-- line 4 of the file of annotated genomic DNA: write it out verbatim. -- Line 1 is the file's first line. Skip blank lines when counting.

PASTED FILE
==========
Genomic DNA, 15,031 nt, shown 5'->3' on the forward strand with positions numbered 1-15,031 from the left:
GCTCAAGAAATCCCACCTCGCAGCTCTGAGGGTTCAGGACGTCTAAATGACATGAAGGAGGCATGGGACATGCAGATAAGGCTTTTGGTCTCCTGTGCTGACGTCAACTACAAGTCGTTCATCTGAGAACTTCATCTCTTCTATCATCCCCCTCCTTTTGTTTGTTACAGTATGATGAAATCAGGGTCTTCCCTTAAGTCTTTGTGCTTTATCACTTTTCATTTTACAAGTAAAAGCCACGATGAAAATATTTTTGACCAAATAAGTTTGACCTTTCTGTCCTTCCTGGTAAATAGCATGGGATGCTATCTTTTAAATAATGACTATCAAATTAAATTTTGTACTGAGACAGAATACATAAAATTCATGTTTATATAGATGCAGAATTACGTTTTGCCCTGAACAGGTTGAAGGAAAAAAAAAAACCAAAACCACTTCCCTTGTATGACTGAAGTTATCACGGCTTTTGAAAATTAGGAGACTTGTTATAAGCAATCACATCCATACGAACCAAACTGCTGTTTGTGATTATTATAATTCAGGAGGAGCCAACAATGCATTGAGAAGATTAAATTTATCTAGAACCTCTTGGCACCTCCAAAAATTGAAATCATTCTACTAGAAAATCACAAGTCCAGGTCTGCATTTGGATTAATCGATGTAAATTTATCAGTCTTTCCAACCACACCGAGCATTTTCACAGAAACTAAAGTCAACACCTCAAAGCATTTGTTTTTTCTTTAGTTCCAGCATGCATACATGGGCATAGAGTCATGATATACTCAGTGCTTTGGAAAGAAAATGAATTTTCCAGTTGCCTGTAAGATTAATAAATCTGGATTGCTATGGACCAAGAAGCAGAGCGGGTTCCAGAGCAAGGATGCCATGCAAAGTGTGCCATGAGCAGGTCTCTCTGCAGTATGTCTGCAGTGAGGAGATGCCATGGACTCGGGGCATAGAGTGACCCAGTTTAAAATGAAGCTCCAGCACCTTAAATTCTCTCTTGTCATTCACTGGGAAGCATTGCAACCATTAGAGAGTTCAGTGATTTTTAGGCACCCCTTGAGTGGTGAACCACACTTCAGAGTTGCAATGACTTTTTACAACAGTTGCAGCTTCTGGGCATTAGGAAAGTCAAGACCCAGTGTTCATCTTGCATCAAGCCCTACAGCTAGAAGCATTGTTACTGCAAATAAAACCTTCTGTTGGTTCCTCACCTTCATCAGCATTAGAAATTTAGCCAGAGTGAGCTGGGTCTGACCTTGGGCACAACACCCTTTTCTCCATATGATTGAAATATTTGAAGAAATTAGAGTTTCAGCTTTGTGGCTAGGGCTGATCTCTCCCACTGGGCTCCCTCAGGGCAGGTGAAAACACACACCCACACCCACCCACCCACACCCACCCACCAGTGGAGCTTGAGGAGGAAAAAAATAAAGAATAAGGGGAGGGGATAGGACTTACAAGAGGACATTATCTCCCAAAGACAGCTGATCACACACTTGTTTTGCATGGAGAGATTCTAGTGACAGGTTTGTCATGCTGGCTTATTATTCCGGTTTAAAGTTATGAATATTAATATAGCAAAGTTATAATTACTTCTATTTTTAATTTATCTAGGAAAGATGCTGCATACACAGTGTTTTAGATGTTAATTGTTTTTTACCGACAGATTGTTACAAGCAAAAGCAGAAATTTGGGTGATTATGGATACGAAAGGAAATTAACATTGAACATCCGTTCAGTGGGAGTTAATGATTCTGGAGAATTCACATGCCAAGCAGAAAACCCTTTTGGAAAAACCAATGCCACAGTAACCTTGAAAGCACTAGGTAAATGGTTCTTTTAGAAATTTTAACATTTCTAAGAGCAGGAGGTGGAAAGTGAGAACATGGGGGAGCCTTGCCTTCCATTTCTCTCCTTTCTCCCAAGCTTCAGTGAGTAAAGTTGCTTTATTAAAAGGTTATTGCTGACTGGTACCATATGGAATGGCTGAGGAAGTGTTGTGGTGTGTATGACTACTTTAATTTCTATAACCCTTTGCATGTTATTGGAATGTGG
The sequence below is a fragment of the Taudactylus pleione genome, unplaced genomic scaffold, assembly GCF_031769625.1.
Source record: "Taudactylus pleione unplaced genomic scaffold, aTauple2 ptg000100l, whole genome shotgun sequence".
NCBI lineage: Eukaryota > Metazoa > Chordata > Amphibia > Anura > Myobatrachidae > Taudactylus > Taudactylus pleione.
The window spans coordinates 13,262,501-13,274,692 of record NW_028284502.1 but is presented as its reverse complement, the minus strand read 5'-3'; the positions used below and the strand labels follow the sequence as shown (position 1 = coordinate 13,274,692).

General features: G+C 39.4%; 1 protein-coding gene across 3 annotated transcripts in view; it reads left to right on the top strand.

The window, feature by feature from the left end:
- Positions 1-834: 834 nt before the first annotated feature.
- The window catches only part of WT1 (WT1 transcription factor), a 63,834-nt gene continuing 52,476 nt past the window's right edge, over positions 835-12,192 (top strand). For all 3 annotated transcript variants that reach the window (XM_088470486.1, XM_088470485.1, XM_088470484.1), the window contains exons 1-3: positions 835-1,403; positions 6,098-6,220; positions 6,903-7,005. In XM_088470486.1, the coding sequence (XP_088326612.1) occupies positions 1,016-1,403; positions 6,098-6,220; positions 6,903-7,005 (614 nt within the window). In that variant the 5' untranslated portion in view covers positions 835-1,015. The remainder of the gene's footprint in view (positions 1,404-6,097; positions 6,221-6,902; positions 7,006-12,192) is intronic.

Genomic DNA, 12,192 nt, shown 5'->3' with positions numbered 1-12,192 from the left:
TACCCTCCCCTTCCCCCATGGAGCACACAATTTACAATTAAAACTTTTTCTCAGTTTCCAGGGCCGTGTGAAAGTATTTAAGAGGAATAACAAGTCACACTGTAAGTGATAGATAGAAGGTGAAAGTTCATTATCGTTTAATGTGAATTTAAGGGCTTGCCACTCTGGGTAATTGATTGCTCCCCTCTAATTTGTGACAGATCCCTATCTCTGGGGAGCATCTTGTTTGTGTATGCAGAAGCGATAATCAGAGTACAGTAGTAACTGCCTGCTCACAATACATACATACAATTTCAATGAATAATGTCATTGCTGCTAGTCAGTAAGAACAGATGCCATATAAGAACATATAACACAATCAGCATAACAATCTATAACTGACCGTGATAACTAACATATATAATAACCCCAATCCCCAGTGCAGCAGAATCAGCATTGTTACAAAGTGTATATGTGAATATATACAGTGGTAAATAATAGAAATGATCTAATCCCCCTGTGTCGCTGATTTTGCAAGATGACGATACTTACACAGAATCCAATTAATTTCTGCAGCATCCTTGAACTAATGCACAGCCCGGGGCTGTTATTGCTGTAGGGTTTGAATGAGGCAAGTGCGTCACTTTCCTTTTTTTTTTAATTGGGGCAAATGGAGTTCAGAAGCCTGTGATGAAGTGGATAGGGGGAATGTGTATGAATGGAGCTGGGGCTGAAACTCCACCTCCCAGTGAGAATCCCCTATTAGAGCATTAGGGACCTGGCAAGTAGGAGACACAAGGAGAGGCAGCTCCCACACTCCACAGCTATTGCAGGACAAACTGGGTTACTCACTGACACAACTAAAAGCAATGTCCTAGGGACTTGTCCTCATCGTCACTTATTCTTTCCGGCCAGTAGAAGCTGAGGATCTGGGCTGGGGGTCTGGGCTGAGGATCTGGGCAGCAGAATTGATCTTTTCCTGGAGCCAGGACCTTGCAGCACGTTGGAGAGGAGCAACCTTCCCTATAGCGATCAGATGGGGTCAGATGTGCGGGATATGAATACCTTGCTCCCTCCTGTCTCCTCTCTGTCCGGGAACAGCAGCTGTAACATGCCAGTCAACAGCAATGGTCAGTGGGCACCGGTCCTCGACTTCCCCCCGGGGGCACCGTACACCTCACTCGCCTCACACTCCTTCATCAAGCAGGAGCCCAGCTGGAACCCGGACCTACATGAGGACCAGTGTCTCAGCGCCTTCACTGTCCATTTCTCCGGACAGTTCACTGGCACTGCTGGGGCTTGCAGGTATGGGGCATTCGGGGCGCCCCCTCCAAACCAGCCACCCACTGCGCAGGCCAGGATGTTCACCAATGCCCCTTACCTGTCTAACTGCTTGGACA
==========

Source record: "Taudactylus pleione unplaced genomic scaffold, aTauple2 ptg000100l, whole genome shotgun sequence".